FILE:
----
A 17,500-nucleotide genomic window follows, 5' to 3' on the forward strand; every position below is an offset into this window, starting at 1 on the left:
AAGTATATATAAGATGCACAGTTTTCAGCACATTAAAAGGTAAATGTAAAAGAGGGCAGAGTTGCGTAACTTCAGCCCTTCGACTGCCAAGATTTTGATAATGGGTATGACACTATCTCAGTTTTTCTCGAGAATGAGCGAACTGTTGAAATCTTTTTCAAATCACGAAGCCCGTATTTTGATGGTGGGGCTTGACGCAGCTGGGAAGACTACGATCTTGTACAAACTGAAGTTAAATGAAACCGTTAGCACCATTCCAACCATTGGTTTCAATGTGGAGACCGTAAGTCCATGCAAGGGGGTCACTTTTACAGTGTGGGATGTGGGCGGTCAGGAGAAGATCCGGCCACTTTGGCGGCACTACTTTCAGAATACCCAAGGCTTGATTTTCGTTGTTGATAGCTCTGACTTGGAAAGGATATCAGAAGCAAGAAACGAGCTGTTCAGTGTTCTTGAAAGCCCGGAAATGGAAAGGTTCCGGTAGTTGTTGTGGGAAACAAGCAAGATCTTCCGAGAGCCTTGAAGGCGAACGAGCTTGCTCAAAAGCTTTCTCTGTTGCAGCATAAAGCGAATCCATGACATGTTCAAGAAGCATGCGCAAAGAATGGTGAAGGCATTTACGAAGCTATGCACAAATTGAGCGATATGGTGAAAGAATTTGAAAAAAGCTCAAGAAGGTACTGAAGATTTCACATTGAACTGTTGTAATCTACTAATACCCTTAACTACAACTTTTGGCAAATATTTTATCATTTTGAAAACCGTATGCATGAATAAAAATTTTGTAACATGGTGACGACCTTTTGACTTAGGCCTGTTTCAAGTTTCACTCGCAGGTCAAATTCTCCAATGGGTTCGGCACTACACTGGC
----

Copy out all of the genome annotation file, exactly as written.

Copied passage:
A 17,500-nucleotide genomic window follows, 5' to 3' on the forward strand; every position below is an offset into this window, starting at 1 on the left:
AAGTATATATAAGATGCACAGTTTTCAGCACATTAAAAGGTAAATGTAAAAGAGGGCAGAGTTGCGTAACTTCAGCCCTTCGACTGCCAAGATTTTGATAATGGGTATGACACTATCTCAGTTTTTCTCGAGAATGAGCGAACTGTTGAAATCTTTTTCAAATCACGAAGCCCGTATTTTGATGGTGGGGCTTGACGCAGCTGGGAAGACTACGATCTTGTACAAACTGAAGTTAAATGAAACCGTTAGCACCATTCCAACCATTGGTTTCAATGTGGAGACCGTAAGTCCATGCAAGGGGGTCACTTTTACAGTGTGGGATGTGGGCGGTCAGGAGAAGATCCGGCCACTTTGGCGGCACTACTTTCAGAATACCCAAGGCTTGATTTTCGTTGTTGATAGCTCTGACTTGGAAAGGATATCAGAAGCAAGAAACGAGCTGTTCAGTGTTCTTGAAAGCCCGGAAATGGAAAGGTTCCGGTAGTTGTTGTGGGAAACAAGCAAGATCTTCCGAGAGCCTTGAAGGCGAACGAGCTTGCTCAAAAGCTTTCTCTGTTGCAGCATAAAGCGAATCCATGACATGTTCAAGAAGCATGCGCAAAGAATGGTGAAGGCATTTACGAAGCTATGCACAAATTGAGCGATATGGTGAAAGAATTTGAAAAAAGCTCAAGAAGGTACTGAAGATTTCACATTGAACTGTTGTAATCTACTAATACCCTTAACTACAACTTTTGGCAAATATTTTATCATTTTGAAAACCGTATGCATGAATAAAAATTTTGTAACATGGTGACGACCTTTTGACTTAGGCCTGTTTCAAGTTTCACTCGCAGGTCAAATTCTCCAATGGGTTCGGCACTACACTGGC